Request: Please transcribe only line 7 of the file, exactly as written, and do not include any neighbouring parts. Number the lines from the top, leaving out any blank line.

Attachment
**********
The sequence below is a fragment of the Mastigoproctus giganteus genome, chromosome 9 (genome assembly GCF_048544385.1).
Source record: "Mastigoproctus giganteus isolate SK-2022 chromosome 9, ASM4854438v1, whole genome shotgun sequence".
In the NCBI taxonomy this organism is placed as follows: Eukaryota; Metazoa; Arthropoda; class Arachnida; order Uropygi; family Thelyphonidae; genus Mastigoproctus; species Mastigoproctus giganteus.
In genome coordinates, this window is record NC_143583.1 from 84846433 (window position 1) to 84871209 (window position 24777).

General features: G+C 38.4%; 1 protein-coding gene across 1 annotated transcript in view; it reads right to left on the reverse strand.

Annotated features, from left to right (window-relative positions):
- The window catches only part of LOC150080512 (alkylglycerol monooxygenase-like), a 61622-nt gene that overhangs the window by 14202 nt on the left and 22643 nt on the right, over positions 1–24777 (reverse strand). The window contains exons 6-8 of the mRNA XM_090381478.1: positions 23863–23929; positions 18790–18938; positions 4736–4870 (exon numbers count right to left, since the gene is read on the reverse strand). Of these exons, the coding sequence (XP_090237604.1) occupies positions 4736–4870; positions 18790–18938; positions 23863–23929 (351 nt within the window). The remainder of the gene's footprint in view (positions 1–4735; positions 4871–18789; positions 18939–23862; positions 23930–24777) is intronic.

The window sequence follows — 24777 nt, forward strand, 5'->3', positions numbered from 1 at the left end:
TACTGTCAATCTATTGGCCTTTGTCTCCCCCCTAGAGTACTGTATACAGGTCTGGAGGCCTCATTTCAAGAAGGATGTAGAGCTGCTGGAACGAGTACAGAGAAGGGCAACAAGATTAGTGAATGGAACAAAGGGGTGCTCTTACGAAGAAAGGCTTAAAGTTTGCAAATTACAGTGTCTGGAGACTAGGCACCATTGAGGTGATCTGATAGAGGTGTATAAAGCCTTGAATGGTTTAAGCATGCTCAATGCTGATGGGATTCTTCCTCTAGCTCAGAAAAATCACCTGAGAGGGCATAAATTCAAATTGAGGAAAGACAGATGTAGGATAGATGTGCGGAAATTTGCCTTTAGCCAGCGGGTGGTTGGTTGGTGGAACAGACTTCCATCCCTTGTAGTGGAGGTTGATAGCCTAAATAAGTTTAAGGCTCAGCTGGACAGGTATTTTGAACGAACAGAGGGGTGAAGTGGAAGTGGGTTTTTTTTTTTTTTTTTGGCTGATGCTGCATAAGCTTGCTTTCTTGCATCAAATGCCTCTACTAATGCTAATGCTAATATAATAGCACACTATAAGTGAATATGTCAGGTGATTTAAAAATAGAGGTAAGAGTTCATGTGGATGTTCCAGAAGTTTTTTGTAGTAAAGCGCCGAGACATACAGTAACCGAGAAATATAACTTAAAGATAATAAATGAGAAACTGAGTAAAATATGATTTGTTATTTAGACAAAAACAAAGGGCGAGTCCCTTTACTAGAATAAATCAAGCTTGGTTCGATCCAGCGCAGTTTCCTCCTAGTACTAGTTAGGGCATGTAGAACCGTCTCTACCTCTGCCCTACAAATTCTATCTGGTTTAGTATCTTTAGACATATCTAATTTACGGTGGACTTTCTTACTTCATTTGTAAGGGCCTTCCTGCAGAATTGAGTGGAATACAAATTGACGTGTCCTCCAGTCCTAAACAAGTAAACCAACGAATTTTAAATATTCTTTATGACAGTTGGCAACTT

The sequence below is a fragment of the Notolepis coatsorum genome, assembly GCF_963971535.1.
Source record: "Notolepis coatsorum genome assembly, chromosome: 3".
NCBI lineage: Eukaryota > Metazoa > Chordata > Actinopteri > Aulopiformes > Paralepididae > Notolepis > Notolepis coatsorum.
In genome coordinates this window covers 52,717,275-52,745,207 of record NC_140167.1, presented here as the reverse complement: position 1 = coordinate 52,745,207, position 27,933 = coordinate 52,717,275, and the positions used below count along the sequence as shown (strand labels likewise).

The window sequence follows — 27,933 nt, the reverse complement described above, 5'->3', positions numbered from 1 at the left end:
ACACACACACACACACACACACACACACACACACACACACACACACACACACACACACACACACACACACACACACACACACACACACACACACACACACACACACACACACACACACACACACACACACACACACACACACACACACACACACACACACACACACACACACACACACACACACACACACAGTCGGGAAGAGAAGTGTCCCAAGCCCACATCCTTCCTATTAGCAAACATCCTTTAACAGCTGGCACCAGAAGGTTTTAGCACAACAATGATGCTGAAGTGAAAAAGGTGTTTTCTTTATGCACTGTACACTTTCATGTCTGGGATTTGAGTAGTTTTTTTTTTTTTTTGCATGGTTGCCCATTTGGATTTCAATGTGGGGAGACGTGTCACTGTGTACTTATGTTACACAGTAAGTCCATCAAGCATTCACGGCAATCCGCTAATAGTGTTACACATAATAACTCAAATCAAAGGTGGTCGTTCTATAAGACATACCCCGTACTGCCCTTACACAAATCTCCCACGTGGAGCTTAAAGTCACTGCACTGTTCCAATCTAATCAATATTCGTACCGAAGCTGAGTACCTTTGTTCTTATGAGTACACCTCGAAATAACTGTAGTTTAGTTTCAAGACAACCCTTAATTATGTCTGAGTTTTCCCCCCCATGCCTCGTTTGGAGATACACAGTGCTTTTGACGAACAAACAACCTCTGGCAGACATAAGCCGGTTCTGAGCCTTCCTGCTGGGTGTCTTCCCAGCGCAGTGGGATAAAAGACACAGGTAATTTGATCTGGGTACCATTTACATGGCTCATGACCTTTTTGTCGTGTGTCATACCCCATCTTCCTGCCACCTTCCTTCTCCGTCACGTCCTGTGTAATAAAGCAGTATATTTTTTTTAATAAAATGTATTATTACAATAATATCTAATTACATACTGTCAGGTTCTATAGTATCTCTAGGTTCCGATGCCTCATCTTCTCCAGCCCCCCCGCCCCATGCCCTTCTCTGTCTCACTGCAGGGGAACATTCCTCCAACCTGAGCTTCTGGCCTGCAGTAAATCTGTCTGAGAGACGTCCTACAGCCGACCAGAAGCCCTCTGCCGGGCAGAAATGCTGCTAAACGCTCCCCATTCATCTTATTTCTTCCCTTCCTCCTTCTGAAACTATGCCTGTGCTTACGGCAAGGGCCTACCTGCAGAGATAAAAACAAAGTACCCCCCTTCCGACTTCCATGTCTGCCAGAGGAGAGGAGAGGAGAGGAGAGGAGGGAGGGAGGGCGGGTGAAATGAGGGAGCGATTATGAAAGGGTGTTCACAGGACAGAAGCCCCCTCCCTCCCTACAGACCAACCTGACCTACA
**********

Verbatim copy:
- The window catches only part of LOC150080512 (alkylglycerol monooxygenase-like), a 61622-nt gene that overhangs the window by 14202 nt on the left and 22643 nt on the right, over positions 1–24777 (reverse strand). The window contains exons 6-8 of the mRNA XM_090381478.1: positions 23863–23929; positions 18790–18938; positions 4736–4870 (exon numbers count right to left, since the gene is read on the reverse strand). Of these exons, the coding sequence (XP_090237604.1) occupies positions 4736–4870; positions 18790–18938; positions 23863–23929 (351 nt within the window). The remainder of the gene's footprint in view (positions 1–4735; positions 4871–18789; positions 18939–23862; positions 23930–24777) is intronic.